<li>"Bela Lugosi's Dead"</li>
  <li>"A Forest"</li>
  <li>"Nine While Nine"</li>
  <li>"Girlfriend In a Coma"</li>

Update your document. Save it and refresh your viewing tab.

Remember earlier when noticed browsers ignored content when it was on separate lines? Cleaning up your code requires splitting lines, adding spaces, and adding tabs. Browser ignore those characters that humans use to make their HTML reader-friendly.

Ordered to Unordered

Let's change our ordered list to be unordered. If <ol> means ordered list, you might guess that <ul> means unordered list. Make the change and refresh your viewing tab.

Back to Unordered List

Here we return to a "bulleted" unordered list.

ASIDE: If you've been following along closely, you might be wondering, if we didn't have a <ul> tag around our <li> items earlier, how did the browser know how to treat those <li> as if they were in a <ul>? When browsers detect problematic HTML they guess! This can lead to some very strange results when you make an error, but if you write invalid HTML, they try to recover. HTML validity will be discussed further soon!

Add a Description Paragraph

Let's introduce our list by adding some background:

<p>Some of my favorite post-punk and Goth songs!</p>
  <li>"Love Will Tear Us Apart"</li>
  <li>"Bela Lugosi's Dead"</li>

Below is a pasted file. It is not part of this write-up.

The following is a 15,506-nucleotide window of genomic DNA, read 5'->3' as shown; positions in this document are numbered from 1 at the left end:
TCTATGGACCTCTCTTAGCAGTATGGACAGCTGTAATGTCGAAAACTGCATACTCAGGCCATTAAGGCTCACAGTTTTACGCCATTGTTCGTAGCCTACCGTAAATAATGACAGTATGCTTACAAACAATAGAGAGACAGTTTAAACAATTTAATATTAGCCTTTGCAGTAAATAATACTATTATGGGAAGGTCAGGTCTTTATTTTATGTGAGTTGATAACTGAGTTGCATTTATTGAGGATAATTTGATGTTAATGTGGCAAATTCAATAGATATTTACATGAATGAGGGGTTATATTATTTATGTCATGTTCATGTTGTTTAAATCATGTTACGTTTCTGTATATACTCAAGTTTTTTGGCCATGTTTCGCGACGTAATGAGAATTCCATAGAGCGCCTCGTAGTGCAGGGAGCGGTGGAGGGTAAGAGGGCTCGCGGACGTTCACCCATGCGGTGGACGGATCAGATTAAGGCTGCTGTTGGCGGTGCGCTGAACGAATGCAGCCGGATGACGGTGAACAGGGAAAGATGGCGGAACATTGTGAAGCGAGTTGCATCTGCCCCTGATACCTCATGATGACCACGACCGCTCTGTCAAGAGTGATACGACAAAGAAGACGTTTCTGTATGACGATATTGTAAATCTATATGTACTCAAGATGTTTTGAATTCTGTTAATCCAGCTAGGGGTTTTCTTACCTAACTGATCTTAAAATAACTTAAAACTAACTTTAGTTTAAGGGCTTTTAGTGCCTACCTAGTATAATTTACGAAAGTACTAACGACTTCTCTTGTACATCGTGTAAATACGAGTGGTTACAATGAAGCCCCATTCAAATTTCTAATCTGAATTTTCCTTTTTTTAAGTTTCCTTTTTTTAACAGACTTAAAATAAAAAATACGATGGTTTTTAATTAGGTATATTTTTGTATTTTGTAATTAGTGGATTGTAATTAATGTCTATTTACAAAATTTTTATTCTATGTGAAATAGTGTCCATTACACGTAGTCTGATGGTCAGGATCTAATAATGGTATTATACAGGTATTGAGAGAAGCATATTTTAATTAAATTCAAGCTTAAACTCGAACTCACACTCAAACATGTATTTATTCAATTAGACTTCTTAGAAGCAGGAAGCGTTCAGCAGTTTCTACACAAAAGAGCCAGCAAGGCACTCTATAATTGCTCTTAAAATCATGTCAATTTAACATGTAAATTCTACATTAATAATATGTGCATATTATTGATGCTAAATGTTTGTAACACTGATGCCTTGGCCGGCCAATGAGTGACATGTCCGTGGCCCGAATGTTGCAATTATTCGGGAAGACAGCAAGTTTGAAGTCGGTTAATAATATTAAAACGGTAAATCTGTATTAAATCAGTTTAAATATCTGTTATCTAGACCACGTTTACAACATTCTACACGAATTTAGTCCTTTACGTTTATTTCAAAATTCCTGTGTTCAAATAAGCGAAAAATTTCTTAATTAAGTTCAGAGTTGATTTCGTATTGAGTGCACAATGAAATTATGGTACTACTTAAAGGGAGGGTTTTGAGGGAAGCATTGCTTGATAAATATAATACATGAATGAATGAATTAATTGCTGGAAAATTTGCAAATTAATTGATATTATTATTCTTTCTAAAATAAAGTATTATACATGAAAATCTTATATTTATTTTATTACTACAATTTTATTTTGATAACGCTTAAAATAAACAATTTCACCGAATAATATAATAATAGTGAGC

<li>"A Forest"</li>
  <li>"Nine While Nine"</li>
  <li>"Girlfriend In a Coma"</li>

Take a look at your "rendered page" and verify the result is to your liking.

Put a Header on It

Lastly, let's put a "heading" on the top of our document. Add a h1 element with an appropriate title inside.

<h1>My Music List</h1>


Admire your finished work!

Here's the full example code:

<h1>My Music List</h1>
<p>Some of my favorite post-punk and Goth songs!</p>
  <li>"Love Will Tear Us Apart"</li>
  <li>"Bela Lugosi's Dead"</li>
  <li>"A Forest"</li>
  <li>"Nine While Nine"</li>
  <li>"Girlfriend In a Coma"</li>

Final Document



When you're done, click on the terminal of the Learn IDE. Your httpserver program should still be running there. To exit httpserver press Control + c. This will tell httpserver to shut down and you should be back at the prompt.

Make sure that you have your HTML content in a file called my_list.html in order to pass the check. Type learn and verify that your tests pass.

Once you've passed the test, run the command learn submit. This will log your progress to our systems. You're ready to move on to the next lesson!

Looking Back

In this lab, you have, essentially, done the job of being an HTML author. You receive raw content, you mark it up to create source text. You test, tweak, and adjust your source text until the rendered text displayed in the browser is to your liking.

In upcoming lessons, we will learn additional tags which provide us more ways to describe our content. We might be starting with lists today, but soon we'll be on this in exciting ways!

Welcome to the community of web page creators!